The Listserv Issue

January 29, 2006 - 2:00am ||| 0 Comments | Add new

Confession: The three main articles in this issue of DesignGeek are all reprints of stuff I've recently published elsewhere. I'm giving them another airing because a) I think they're good and useful, and fit the mission of DesignGeek; b) You probably haven't read them yet, so what do you care; and c) I've got a project deadline today and can't spend my usual 8+ hours writing this baby up.

If you're a member of the QuarkXPress, InDesign, or GoLive listservs (e-mail based discussion groups), you may recognize the content, because that's where these "articles" first appeared … they are recent posts of mine, replies to questions posted by other listserv members, lightly edited for clarity.

I strongly encourage anyone who's taken the trouble of subscribing to DesignGeek to also subscribe to one or more of these groups; if you like DesignGeek, you'll love listservs. They're a primo source of information and a great resource for getting quick answers to your questions.

I subscribe to about 20 listservs, ranging from the application-centric ones above to more general ones like Color Theory (Photoshop color correction) and Evolt (CSS/Standards-based web development). Of course I don't read every message posted to the listservs (some get over 100 messages a day), but I do save them all in their own mailboxes, letting my e-mail program filter them there as they come in. Hey, hard drive space is cheap these days and e-mails take up little room.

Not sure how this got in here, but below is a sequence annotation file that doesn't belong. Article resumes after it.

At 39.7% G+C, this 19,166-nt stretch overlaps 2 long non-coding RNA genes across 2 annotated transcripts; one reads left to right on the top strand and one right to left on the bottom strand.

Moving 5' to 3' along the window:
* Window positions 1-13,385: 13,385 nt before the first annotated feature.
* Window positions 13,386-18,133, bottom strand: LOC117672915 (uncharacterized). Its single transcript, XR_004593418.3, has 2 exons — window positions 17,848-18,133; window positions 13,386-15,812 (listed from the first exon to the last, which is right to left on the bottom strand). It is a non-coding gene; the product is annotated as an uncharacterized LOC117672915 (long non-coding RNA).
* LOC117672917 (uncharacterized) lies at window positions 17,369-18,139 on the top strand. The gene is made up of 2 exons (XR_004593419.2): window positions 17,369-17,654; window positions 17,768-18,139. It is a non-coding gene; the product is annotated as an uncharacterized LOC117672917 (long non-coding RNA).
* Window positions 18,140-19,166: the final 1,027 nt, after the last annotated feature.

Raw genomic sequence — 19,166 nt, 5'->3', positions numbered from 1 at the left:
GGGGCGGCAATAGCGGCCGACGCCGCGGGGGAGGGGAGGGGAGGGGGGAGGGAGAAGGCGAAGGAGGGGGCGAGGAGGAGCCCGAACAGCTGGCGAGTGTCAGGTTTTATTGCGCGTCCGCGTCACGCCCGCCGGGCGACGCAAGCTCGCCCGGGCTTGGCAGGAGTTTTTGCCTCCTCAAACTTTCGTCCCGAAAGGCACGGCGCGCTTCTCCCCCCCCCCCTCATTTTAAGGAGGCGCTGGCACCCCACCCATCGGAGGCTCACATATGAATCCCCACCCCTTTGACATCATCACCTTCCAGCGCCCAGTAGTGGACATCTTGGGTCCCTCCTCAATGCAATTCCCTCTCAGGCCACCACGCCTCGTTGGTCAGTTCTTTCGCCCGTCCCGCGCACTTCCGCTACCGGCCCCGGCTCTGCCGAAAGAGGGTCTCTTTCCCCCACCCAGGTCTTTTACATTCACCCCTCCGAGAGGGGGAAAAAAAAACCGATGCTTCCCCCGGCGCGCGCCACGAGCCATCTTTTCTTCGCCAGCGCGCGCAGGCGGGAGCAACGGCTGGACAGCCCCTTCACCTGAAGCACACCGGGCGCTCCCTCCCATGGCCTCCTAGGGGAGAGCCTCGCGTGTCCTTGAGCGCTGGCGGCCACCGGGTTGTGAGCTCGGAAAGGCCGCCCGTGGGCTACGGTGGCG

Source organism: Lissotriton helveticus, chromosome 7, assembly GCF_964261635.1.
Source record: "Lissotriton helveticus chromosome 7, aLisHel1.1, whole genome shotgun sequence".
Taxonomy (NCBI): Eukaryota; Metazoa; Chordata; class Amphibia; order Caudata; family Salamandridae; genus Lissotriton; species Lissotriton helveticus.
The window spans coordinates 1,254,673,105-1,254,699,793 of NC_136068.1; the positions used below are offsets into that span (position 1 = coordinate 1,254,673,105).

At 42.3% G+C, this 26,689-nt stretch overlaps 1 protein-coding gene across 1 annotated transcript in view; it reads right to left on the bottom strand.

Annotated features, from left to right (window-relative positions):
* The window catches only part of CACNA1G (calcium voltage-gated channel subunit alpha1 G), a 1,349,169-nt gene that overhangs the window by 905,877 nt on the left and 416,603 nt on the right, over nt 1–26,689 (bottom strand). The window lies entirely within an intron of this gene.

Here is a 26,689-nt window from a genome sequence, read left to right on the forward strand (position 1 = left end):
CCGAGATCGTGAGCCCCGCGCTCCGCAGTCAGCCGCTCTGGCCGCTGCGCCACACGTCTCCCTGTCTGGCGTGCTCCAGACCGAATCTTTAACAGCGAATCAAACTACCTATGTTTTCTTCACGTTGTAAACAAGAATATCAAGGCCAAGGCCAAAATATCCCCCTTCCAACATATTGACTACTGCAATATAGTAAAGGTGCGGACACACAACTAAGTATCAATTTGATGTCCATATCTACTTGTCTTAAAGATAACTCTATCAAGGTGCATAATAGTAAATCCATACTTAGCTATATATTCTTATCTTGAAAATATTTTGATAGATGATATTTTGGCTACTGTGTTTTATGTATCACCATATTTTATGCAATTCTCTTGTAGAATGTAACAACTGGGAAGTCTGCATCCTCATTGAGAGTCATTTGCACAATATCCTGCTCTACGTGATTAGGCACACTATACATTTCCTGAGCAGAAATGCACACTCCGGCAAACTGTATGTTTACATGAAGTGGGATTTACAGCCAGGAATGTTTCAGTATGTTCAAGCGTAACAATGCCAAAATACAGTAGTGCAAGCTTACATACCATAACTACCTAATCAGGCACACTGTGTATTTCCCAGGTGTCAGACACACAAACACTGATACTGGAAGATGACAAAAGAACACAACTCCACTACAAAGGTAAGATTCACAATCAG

When I have a few moments I might sort a listserv's mailbox by subject and read up on the interesting posts and replies (called "message threads"). When I have a question or need a referral, I almost always first turn to the collective mind of the listserv membership by sending an e-mail to the main listserv address. All subscribers get my e-mail in seconds, so I just watch for answers to come in, which normally arrive in a matter of minutes.

Being a good listserv citizen means occasionally checking new posts to see if someone's asking a question to which you've got a good answer, and taking the time to write it up and send it. It doesn't have to be as detailed as the following posts I wrote, a quick note or useful URL is often all that's called for.

There are literally tens of thousands of listservs available of varying quality. The best make it easy to subscribe to and unsubscribe from, maintain searchable archives, keep spammers off the list, and don't share your e-mail address with third parties.

Links to the subscription pages for my favorite listservs (all meeting these standards, and including the ones mentioned here) are on my web site in the Online Training and Support page — scroll to the bottom of the page when you get there:

Look forward to seeing you on the lists!

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